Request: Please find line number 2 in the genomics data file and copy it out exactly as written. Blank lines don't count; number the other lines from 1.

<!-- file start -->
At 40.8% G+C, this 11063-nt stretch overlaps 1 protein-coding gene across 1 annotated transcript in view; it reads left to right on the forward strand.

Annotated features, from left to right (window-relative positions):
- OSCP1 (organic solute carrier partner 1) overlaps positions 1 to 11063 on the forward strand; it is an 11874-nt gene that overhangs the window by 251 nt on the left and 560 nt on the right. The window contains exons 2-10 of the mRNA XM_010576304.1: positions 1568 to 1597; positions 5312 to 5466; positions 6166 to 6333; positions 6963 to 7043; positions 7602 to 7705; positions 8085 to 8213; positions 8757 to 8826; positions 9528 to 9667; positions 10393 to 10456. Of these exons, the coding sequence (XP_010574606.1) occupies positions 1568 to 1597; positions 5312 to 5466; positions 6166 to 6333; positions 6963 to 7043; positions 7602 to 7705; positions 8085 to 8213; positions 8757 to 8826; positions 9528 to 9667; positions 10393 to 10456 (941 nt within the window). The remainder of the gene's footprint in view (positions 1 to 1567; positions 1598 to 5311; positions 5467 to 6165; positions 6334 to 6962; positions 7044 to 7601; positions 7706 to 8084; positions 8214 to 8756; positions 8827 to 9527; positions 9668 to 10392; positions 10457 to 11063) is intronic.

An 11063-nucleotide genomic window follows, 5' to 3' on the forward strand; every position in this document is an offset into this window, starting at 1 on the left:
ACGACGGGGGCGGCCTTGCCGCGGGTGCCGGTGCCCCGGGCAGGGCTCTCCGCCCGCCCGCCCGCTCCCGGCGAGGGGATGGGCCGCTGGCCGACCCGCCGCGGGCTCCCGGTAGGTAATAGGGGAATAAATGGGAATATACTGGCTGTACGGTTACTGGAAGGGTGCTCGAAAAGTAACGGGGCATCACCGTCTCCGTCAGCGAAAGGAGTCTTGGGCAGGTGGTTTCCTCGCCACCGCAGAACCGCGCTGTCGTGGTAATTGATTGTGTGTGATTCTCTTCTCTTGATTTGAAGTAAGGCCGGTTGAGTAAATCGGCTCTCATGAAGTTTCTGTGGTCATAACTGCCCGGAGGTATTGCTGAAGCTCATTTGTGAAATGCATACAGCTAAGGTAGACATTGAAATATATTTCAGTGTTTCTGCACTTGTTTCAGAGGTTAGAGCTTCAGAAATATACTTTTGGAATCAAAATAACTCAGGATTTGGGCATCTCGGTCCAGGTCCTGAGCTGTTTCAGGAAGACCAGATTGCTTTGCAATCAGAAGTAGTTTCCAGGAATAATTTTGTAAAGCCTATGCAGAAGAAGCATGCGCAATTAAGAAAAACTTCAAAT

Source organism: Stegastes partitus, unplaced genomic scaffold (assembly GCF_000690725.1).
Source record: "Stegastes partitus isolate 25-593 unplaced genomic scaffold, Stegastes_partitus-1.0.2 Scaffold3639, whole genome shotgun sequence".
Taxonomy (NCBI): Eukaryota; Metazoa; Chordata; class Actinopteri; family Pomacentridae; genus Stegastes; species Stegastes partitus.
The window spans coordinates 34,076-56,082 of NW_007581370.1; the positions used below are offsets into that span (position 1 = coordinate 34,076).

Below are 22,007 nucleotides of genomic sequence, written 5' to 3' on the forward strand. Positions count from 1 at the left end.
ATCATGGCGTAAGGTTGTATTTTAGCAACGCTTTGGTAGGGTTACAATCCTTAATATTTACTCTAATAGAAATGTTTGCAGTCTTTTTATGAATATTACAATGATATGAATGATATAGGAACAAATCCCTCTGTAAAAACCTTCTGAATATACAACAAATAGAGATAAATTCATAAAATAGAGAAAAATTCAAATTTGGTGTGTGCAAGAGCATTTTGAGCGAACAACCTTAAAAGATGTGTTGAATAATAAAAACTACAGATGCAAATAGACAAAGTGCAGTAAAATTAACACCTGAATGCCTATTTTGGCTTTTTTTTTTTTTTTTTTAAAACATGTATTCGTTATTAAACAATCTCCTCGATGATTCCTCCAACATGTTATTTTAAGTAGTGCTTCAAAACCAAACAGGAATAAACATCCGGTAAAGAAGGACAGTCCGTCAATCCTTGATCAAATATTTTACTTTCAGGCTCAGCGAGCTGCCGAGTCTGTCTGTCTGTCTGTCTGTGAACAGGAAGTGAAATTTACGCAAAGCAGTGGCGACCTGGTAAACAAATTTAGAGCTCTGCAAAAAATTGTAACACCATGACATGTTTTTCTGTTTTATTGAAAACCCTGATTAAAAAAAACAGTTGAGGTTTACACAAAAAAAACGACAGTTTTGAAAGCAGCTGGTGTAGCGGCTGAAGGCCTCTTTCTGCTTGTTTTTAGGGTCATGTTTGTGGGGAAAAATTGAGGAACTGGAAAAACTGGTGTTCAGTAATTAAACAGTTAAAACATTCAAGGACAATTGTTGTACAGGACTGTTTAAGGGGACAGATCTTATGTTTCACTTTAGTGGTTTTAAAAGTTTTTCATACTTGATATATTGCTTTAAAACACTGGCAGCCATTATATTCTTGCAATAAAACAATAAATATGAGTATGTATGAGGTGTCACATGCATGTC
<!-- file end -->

Annotated features, from left to right (window-relative positions):